On February 16th, 2021, new fiduciary investment advice guidelines issued by the U.S. Department of Labor (DOL) went into effect. Enforced by the Employee Benefits Security Administration (EBSA), the rule follows the guidelines explained within Prohibited Transaction Exemption 2020-02. This final rule comes after the DOL issued a rule on employee benefit plan rights.

The Biden administration previously issued a memo to suspend new regulations issued during the final days of the Trump administration. Specifically, the purpose of the suspension is to provide the current administration with the opportunity to review those regulations. The EBSA, however, announced on February 12th, 2021, that this rule would still go into effect as planned.

Summary of the Rule

Named “Improving Investment Advice for Worker & Retirees,” the rule is an exemption targeted towards investment advice fiduciaries (IAFs). The exemption allows IAFs, as defined under the Employee Retirement Income Security Act (ERISA), to receive compensation for investment advice. The rule also allows the fiduciaries to engage in principal transactions that would otherwise violate ERISA provisions. The exemption also provides the DOL’s final interpretation of when advice pertaining to plan asset rollovers is fiduciary investment advice. This includes advice dealing with retirement plan asset rollovers to or between IRAs.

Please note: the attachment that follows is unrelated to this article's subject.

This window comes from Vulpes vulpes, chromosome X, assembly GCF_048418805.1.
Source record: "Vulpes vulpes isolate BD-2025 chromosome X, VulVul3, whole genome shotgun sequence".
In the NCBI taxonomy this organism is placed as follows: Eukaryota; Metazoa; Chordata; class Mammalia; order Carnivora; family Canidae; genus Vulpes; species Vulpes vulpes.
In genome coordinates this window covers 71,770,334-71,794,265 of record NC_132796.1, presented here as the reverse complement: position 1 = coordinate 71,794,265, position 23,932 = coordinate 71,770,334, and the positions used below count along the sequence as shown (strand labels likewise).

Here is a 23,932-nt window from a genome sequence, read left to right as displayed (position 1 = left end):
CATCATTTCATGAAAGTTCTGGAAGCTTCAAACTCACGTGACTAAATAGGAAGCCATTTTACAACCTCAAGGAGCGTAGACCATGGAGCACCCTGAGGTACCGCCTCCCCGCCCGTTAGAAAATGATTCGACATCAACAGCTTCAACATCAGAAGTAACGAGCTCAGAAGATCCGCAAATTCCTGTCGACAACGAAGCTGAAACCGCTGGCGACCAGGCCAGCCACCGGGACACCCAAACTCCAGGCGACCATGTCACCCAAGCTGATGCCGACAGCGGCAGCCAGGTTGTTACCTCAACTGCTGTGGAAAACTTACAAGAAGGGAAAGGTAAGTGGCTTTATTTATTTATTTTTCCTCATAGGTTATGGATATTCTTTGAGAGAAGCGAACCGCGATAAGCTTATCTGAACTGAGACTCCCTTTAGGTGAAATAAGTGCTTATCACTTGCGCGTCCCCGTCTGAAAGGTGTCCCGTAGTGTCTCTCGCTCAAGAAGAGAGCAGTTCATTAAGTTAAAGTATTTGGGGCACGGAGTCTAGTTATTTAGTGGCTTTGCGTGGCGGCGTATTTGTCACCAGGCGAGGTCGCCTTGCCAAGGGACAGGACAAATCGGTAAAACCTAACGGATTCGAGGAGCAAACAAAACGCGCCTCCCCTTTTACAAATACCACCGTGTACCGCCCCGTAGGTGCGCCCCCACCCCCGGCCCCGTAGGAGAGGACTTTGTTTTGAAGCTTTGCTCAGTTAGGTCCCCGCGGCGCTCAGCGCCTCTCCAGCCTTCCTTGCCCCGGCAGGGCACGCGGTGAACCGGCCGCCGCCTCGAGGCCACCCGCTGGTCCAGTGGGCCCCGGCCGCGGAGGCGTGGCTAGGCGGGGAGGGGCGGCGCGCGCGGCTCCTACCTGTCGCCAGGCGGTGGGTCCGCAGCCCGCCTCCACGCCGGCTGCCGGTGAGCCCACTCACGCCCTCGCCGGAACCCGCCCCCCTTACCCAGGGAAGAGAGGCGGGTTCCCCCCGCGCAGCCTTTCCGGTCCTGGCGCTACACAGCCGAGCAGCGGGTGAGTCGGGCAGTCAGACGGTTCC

According to EBSA Deputy Assistant Secretary of Labor Ali Khawar, the exemption “… allows for important investor protections.” These include a stringent the ‘best interest’ standard of care for fiduciary recommendations of rollovers from ERISA-protected retirement accounts. Khawar continued, “We recognize […] providers have been preparing for [this], and this step [allows] them to implement important changes.”

Employer Takeaways

In summary, the exemption clarifies that it applies to SEC- and state-registered investment advisers, broker-dealers, banks, insurance companies, and their employees. Any agents and representatives that are investment advice fiduciaries are also included within the exception. Employers, however, should be aware of the exemption and its conditions in their engagement and interactions with plan service providers. The allowances now included within the exemption, detailed above, could affect the plan provisions offered to employees.